In larger retail stores, management is often structured in such a way to provide additional responsibility and supervisory duties to individuals known as team leaders. A store team leader will often be responsible for running a specific department or even a whole shift of employees, and can have different duties depending on the nature of the store and the number of other employees that work there. This is a good opportunity for individuals who want to build a career in retail to gain management experience and practice supervising other employees; working as a store team leader often provides opportunities for promotions when more upper-level managerial positions open up.
Individuals who choose to become a store team leader, or who are asked to by a manager, will usually have worked their way up from a more entry-level position, such as a cashier or someone working in floor sales. This person may then become a head cashier or other type of supervisor, responsible for managing his or her peers. This is generally the first step in becoming a store team leader. In some retail environments, there is no difference between someone working as a head cashier and someone working as a team leader.
Typically, however, team leaders are more similar to department managers. This person might be responsible for maintaining a specific department in the store, which may include everything from creating the schedule, to ensuring that the shelves are properly stocked and placing orders for new merchandise. This person will generally also be responsible for providing motivation, encouragement, and direction to employees, and ensuring that they are following store policies and feeling positively about the corporate culture. In some cases, a store team leader might even be the person who hires and fires employees in the department, though more often this will usually require approval from a supervisor.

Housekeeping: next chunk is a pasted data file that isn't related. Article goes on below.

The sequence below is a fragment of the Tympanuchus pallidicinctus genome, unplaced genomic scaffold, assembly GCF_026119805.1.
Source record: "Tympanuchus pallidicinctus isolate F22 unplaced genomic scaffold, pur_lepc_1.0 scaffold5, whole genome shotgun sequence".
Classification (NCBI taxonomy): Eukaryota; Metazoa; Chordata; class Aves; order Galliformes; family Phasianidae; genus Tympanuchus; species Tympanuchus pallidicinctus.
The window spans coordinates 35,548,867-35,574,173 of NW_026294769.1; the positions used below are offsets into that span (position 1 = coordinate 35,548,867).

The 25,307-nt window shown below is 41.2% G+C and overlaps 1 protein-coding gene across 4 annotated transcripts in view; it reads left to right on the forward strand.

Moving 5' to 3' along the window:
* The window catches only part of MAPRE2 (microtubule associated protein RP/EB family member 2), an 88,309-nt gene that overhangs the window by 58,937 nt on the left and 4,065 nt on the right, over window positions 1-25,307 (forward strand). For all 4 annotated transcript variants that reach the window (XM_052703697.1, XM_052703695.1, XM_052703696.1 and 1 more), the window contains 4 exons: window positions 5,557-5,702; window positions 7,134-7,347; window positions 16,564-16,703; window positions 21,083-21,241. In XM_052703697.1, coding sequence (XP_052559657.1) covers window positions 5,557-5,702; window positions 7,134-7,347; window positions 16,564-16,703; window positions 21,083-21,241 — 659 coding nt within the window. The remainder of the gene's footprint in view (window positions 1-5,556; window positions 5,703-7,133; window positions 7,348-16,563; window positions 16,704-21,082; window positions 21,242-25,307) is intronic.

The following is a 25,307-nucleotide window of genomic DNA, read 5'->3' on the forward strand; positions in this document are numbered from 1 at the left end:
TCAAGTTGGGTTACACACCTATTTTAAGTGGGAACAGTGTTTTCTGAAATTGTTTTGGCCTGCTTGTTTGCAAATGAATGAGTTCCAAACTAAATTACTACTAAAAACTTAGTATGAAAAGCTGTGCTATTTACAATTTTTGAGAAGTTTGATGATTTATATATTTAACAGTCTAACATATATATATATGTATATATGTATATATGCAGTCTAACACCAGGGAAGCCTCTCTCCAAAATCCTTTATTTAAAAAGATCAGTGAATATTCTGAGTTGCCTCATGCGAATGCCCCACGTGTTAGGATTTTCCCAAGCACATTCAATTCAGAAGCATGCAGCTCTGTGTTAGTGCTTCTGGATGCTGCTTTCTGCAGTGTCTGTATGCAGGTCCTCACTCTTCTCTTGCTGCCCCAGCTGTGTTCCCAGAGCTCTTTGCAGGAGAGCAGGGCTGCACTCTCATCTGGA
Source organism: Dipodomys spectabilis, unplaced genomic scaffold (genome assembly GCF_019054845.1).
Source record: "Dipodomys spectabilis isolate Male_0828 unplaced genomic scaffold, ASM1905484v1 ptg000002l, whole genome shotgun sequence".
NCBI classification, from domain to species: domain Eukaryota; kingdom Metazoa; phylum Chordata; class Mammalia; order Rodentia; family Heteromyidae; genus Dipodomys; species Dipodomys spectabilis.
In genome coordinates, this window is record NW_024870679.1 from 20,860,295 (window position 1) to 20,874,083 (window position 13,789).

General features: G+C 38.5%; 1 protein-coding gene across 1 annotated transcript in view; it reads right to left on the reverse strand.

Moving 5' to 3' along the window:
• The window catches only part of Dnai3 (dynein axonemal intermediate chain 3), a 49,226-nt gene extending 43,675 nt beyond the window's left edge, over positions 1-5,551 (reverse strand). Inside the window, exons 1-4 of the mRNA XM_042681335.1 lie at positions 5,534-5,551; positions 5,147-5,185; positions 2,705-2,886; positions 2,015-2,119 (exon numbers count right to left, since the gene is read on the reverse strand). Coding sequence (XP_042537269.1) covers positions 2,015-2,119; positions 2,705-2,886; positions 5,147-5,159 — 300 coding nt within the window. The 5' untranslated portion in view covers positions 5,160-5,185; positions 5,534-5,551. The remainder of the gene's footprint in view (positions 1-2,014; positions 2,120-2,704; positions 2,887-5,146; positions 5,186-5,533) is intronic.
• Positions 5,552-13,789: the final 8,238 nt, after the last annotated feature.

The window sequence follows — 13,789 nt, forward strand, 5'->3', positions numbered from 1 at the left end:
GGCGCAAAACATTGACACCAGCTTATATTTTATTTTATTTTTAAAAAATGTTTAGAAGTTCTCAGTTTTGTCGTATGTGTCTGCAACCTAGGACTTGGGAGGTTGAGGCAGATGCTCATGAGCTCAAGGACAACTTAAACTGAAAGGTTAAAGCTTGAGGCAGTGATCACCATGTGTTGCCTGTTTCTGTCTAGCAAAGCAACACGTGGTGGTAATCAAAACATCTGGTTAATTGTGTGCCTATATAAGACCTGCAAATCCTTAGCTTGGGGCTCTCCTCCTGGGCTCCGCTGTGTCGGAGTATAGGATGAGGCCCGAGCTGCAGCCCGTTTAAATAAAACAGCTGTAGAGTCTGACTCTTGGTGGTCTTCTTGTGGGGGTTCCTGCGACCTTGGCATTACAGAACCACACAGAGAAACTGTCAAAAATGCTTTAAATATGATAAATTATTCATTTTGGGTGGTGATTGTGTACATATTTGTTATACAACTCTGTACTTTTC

A store team leader will also often need to prepare regular reports to share with upper management and the other department managers in the store at regular meetings. He or she will typically have goals to meet, regarding things such as sales quotas or hours worked by employees in the department. For individuals interested in becoming store team leaders, many stores provide specific training programs for this position, and will offer this opportunity to entry level employees who are excelling in their positions. This is beneficial to the employee as well as the store, which then gets to groom employees to be the specific type of manager desired.